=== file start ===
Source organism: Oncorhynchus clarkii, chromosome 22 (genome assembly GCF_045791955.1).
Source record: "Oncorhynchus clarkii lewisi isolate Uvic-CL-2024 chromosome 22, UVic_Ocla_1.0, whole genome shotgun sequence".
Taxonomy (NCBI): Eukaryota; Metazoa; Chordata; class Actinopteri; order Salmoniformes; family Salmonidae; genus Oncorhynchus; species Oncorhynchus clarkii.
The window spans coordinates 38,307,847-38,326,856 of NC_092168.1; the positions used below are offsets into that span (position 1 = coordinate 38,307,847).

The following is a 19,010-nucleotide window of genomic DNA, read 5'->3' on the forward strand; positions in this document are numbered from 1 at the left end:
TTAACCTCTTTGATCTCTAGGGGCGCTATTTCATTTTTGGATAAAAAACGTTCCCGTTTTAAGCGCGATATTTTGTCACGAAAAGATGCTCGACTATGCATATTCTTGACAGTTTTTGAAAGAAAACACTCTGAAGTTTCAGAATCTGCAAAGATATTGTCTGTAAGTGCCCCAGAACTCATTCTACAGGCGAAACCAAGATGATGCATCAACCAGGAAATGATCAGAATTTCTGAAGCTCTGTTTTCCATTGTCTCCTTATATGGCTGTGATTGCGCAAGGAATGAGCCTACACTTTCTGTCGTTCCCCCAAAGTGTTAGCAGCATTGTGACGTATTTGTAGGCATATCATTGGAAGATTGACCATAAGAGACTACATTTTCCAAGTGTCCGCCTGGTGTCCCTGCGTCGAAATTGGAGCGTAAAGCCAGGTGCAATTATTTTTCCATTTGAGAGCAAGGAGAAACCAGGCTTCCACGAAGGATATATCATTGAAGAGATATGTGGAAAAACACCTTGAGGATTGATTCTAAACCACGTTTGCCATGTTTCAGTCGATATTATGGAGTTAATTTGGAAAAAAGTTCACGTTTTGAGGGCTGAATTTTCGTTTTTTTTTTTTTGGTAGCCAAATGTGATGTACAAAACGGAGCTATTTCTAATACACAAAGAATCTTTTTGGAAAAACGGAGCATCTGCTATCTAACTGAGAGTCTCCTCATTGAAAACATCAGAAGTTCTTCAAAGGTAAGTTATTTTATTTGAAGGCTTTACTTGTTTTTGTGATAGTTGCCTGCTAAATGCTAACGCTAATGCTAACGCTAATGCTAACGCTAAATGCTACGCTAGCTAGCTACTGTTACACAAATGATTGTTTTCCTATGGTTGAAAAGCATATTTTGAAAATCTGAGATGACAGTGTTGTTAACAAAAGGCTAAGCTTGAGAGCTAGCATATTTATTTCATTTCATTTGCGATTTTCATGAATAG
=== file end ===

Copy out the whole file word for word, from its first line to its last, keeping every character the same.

Source organism: Oncorhynchus clarkii, chromosome 22 (genome assembly GCF_045791955.1).
Source record: "Oncorhynchus clarkii lewisi isolate Uvic-CL-2024 chromosome 22, UVic_Ocla_1.0, whole genome shotgun sequence".
Taxonomy (NCBI): Eukaryota; Metazoa; Chordata; class Actinopteri; order Salmoniformes; family Salmonidae; genus Oncorhynchus; species Oncorhynchus clarkii.
The window spans coordinates 38,307,847-38,326,856 of NC_092168.1; the positions used below are offsets into that span (position 1 = coordinate 38,307,847).

The following is a 19,010-nucleotide window of genomic DNA, read 5'->3' on the forward strand; positions in this document are numbered from 1 at the left end:
TTAACCTCTTTGATCTCTAGGGGCGCTATTTCATTTTTGGATAAAAAACGTTCCCGTTTTAAGCGCGATATTTTGTCACGAAAAGATGCTCGACTATGCATATTCTTGACAGTTTTTGAAAGAAAACACTCTGAAGTTTCAGAATCTGCAAAGATATTGTCTGTAAGTGCCCCAGAACTCATTCTACAGGCGAAACCAAGATGATGCATCAACCAGGAAATGATCAGAATTTCTGAAGCTCTGTTTTCCATTGTCTCCTTATATGGCTGTGATTGCGCAAGGAATGAGCCTACACTTTCTGTCGTTCCCCCAAAGTGTTAGCAGCATTGTGACGTATTTGTAGGCATATCATTGGAAGATTGACCATAAGAGACTACATTTTCCAAGTGTCCGCCTGGTGTCCCTGCGTCGAAATTGGAGCGTAAAGCCAGGTGCAATTATTTTTCCATTTGAGAGCAAGGAGAAACCAGGCTTCCACGAAGGATATATCATTGAAGAGATATGTGGAAAAACACCTTGAGGATTGATTCTAAACCACGTTTGCCATGTTTCAGTCGATATTATGGAGTTAATTTGGAAAAAAGTTCACGTTTTGAGGGCTGAATTTTCGTTTTTTTTTTTTTGGTAGCCAAATGTGATGTACAAAACGGAGCTATTTCTAATACACAAAGAATCTTTTTGGAAAAACGGAGCATCTGCTATCTAACTGAGAGTCTCCTCATTGAAAACATCAGAAGTTCTTCAAAGGTAAGTTATTTTATTTGAAGGCTTTACTTGTTTTTGTGATAGTTGCCTGCTAAATGCTAACGCTAATGCTAACGCTAATGCTAACGCTAAATGCTACGCTAGCTAGCTACTGTTACACAAATGATTGTTTTCCTATGGTTGAAAAGCATATTTTGAAAATCTGAGATGACAGTGTTGTTAACAAAAGGCTAAGCTTGAGAGCTAGCATATTTATTTCATTTCATTTGCGATTTTCATGAATAG